best made co telling brand story quality travel content

How Best Made Co. produces amazing travel content by living the brand

Ostensibly Best Made Company produces high-end tools and equipment for travel and the great outdoors, but the fact that their signature axe is displayed by the likes of the Saatchi Gallery in London gives an indication of just how high-end, verging on the realms of art, this equipment is.

Founder Peter Buchanan-Smith, a graphic designer by training, hit the big time around 2010 with the creation of his much-celebrated handmade axes and hatchets, spawning a line of beautiful yet manly and functional gear that includes a German-engineered compass ($168), a bone-handled hunting knife ($275) and a brass Davy lamp ($180). You get the idea.

You can almost let aspirational products like these market themselves – the image and price tag alone convey everything you want your customer to know. But Best Made Co. has gone several steps further and built an entire aspirational brand around their gear, fuelled by incredible digital content in their “Adventures” series.

The idea is simple: Buchanan-Smith and a photographer head out into the wilderness to visit revered outdoorsmen in their natural habitat. Destinations so far have included Alaska, remote Idaho and Patagonia, where they spend a few days living, working, eating and drinking with their wise and frequently weather-beaten hosts.

The fruits of these trips are a series of stunning large format photo essays, with a simple introduction to the characters followed by a dozen or so images from the trip.  The photographs evoke the romanticism of life in the great outdoors, and many (but not all) feature subtle references to Best Made Co. products – axes, aprons, enamel cookware, or simply the brand’s distinctive red cross:

best made co. creating travel content by living their brand

best made co great travel content brand story telling

best made co - brand story telling through content

With these photo essays Best Made Co. is able to put a story behind its brand, magnifying the aspirational element and helping consumers connect with their products on an emotional level than would never be possible on a regular e-commerce page.  Best Made Co. already knows you want their products, now they’re making you want the whole mountain-man lifestyle too.

And it works because it never seems contrived: these are just a bunch of guys doing what they love. Or as Jaime Soper, Best Made Co.’s director of communications, explained:

“Our Adventures series is less a “strategy” than a snapshot of what we’re already doing: adventuring. They are just the stories of our products, environments and the people we encounter along the way. For example, we’ve carried Cee Dub‘s book forever and are always talking with him about new camp recipes, but this year we finally had the opportunity to meet him in person & return to the Middlefork, a place he called home for over two decades. As Cee Dub would say, the trips are less about ‘R&D, research & development’ and more about ‘R&D, research & dinner.'”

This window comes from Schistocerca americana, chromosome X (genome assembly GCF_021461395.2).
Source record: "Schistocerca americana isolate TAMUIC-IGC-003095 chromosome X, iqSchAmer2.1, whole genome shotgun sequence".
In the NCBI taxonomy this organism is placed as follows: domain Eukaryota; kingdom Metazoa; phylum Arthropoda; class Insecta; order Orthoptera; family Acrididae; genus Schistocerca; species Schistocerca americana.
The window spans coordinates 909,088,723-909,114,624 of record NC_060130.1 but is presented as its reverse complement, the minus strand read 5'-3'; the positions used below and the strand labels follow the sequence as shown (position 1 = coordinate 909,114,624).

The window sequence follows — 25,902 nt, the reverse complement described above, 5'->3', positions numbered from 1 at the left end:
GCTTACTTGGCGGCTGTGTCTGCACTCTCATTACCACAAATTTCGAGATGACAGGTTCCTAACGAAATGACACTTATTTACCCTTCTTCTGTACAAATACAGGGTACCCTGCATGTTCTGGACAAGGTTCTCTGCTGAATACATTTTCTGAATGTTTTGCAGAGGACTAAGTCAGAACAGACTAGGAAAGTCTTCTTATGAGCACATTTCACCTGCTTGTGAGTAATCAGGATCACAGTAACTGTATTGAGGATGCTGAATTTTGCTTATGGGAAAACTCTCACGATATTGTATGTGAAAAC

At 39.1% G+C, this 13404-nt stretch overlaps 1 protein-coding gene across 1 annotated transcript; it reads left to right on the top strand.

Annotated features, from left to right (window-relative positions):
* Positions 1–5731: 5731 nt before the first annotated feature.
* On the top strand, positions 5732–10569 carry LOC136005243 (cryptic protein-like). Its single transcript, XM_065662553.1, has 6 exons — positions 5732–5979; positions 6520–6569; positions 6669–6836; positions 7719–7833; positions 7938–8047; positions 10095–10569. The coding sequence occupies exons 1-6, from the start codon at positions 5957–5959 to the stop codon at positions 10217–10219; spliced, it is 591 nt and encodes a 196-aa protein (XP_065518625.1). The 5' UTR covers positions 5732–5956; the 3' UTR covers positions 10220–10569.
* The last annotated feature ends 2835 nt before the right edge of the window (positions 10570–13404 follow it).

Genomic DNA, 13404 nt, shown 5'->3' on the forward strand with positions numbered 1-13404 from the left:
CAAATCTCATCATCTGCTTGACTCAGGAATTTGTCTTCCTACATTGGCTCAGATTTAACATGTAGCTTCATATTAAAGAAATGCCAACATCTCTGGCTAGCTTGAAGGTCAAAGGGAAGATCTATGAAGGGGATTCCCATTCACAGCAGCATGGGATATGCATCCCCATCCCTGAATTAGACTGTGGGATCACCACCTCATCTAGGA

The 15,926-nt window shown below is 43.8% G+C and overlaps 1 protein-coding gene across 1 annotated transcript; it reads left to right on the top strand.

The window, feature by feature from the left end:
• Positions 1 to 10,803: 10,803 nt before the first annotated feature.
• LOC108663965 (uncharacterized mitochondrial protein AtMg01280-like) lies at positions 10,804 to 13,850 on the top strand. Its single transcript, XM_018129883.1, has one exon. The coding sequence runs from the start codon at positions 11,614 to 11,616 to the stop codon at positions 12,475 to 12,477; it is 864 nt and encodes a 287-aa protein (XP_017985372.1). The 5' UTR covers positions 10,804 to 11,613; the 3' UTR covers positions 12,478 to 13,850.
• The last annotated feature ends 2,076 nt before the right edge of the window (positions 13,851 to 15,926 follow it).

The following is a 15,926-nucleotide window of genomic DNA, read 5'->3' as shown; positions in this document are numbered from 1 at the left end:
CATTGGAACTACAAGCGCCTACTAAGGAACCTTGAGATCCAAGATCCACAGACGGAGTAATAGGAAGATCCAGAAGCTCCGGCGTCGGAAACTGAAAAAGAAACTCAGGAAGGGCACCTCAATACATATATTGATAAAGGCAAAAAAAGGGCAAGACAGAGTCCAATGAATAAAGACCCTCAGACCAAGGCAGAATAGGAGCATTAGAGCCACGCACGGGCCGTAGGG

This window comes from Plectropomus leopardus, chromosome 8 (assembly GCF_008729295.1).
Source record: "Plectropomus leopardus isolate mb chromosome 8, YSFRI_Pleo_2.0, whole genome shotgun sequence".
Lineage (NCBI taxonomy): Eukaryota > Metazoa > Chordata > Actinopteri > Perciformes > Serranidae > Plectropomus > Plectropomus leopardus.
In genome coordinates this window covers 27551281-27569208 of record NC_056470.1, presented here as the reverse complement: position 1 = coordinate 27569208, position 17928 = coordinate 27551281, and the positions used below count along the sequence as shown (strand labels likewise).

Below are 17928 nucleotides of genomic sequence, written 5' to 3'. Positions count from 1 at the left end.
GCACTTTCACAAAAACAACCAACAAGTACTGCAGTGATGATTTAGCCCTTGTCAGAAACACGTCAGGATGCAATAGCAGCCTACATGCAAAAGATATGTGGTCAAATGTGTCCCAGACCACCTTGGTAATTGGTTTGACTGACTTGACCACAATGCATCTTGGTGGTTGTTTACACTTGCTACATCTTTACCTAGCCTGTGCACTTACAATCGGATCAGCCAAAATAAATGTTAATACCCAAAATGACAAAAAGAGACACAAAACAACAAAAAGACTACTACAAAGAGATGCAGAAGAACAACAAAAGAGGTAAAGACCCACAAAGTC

Learning points?

At first glance it might be hard to see how any of this is transferrable to a “regular” travel brand. Not everyone’s products are quite so extraordinary and who else has time to do all that adventuring? But there are elements of Best Made Co.’s approach to branding and storytelling that you can emulate, even on smaller budgets and tighter schedules:

  • best made co content driving email and social followsPut your content to work, over and over again: This is critical if you’re spending time and money on content marketing – you need to ensure maximum value and extend the lifetime of your content by using it to drive email subscriptions and social follows, which allow ongoing relationships and future marketing opportunities with your prospects and clients.
  • Find alternative sources of content: You might not be able to head for the hills yourselves, but your guests and pax are living your brand for you. Can you find ways of incentivising them to provide the content you need?
  • Tell your brand’s story, don’t sell your products: This doesn’t work when you treat your content as simply another ad or sales pitch for your products and services. Your content ought to emphasise a deeper sense of your brand story and identity, connecting with the audience on an emotional level. In doing so you can create indirect exposure for your product or services, just as Best Made Co. do here.
  • Use your content to connect with influencers: Think about who else might connect with your story and content. If the story is interesting enough there are bloggers and publishers in every lifestyle niche (not just travel) who may be interested in what you’re saying, and be willing to share it with their own audiences.

What’s your brand’s story? Isn’t it time it was told?

  • Joe says:

    Thanks Matthew, these posts are pretty awesome and very helpful. Keep on writing them, you’ve got an awesome writing style and you’ll help a lot of travel companies if you keep it up!

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